26. Anthony

    The fairest system is one in which those with the knowledge and ambition succeed, even if they fail one or more times. Those who wish to not put out will receive very little or nothing at all. A system cannot be fair to all if government taxes those who produce to give to those who won’t. What is wrong with a high income earner keeping most of their check?

  27. step back

    Heroic,
    In response to your comment 17:
    http://oneminute.rationalmind.net/capitalism/#comment-34741

    Love Canal happened in a capitalist system.
    Privatize the profit.
    Socialize the burdens.
    Makes good “business” sense.

  28. admin

    step back,

    The United State is not and has never been a fully capitalist society.
    Love Canal is an example of socialism. I am opposed to socialism.

    See http://oneminute.rationalmind.net/environmentalism/

  29. step back

    Ha ha.
    I’m talking about Love Canal *before* the gov’t stepped in to help the hapless home owners. I’m talking about private sector greed that concentrates profits to itself and distributes liabilities and hurts to the general public. The builders of Love Canal knew they were building residential homes on a toxic waste dump. They chose to hide that itty biddy piece of info from home buyers. Caveat emptor, aye?

    Trouble with a 1-minute mind is that it doesn’t allow you to think things out to their full consequences. If you were truly a pure, free markets capitalist you would allow for free trading of all drugs, for selling of “protection” to store owners by entrepreneurial Mafia bosses and so on. Is that the kind of world you want to live in? Not me. 😉

  30. Mikey

    It is interesting, above all things, to think about what makes one powerful in a capitalist society. Power under capitalism comes from one’s ownership of capital, which (ideally) one uses to produce and create jobs and prosperity for all involved.

    However, the reality of the situation is not nearly so idyllic. Capitalism and democracy are very different things. In a truly democratic society, everybody would have equal say in how resources are used and how work is done. Under capitalism, however, all resources are privately owned and everybody competes for ownership. Those who have more resources (read: capital) have the means to gather even more and most resources end up in the hands of the few. Those that were born without the affluence to produce have NO CHOICE but to sell the only capital they have left, their labor, to those that own the resources. By their labor, they produce everything while those who own the resources profit from that labor. The owning class determines how people will work for them because most other people have to work to secure things like food, water, shelter, and medical care (which are also privately owned).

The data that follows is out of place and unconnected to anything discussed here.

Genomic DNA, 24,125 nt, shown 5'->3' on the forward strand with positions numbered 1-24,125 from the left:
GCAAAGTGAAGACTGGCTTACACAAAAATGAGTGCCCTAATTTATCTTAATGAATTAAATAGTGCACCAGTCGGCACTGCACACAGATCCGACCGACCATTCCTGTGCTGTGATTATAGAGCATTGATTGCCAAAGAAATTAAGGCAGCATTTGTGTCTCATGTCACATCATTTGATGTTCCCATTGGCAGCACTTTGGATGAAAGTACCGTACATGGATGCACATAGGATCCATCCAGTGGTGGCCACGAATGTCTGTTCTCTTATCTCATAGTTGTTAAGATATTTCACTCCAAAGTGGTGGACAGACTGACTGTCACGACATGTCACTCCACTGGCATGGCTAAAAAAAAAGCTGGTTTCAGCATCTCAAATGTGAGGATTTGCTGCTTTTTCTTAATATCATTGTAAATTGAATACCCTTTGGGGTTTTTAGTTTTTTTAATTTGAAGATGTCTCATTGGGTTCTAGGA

In all reality, it is a system in where the most ruthless of us are the most likely to succeed and reach the top. If you’re willing to go that extra mile by dumping your waste into the water of a poor community and up your profits by a few points, you get more capital, which gives you the power to acquire more still. In total free-market capitalism, the logical end result is that of the monopoly, run by those who were the strongest, most ruthless competitors who were willing to do ANYTHING to get to their seat of power.

    And people that work for a living are by no means getting the value of their labor compensated. Say a factory worker makes $1000 worth of machinery a day. I am willing to bet my left nut he gets payed no more than $100 for every day he works. The disparity of the value of what is produced by those who work and what they are actually paid is profit, and it is the driving force behind capitalism.